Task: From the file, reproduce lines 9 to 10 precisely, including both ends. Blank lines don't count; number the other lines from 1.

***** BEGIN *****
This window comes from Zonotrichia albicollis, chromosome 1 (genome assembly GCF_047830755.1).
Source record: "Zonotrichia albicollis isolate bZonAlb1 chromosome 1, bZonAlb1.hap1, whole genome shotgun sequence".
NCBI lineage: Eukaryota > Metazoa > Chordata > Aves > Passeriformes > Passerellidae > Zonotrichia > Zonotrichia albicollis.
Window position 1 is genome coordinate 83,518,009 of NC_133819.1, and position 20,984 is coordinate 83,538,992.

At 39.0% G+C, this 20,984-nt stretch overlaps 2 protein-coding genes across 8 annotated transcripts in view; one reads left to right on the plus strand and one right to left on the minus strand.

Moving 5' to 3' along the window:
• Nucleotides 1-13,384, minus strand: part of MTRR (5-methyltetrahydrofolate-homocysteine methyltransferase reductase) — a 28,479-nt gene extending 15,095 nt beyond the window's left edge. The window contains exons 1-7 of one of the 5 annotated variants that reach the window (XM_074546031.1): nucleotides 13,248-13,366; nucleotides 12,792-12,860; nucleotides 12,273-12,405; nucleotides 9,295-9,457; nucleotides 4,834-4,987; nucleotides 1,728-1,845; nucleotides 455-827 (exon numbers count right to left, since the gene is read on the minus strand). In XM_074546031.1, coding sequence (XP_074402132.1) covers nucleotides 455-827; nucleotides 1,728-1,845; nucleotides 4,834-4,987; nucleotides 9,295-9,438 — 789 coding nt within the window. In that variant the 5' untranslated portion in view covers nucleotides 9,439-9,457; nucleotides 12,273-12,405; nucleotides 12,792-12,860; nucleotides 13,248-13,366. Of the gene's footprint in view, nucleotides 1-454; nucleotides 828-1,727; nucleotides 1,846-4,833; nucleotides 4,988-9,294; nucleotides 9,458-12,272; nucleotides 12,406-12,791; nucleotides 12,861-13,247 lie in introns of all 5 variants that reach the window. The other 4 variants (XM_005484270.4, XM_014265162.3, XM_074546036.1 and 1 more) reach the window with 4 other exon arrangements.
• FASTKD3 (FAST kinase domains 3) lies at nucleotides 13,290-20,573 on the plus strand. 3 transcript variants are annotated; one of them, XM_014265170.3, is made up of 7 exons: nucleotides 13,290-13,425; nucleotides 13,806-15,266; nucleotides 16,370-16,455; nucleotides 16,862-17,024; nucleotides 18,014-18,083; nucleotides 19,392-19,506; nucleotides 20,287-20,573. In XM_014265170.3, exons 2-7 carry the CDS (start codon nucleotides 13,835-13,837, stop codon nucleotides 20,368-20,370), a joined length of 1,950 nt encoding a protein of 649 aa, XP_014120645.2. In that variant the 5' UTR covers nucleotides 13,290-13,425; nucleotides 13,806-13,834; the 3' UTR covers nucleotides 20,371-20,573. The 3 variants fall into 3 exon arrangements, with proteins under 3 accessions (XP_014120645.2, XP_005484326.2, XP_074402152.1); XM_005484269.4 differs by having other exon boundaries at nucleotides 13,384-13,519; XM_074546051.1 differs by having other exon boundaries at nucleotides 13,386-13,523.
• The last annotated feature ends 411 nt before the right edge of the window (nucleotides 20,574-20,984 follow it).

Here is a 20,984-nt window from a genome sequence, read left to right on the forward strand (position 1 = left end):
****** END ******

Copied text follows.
• The last annotated feature ends 411 nt before the right edge of the window (nucleotides 20,574-20,984 follow it).

Here is a 20,984-nt window from a genome sequence, read left to right on the forward strand (position 1 = left end):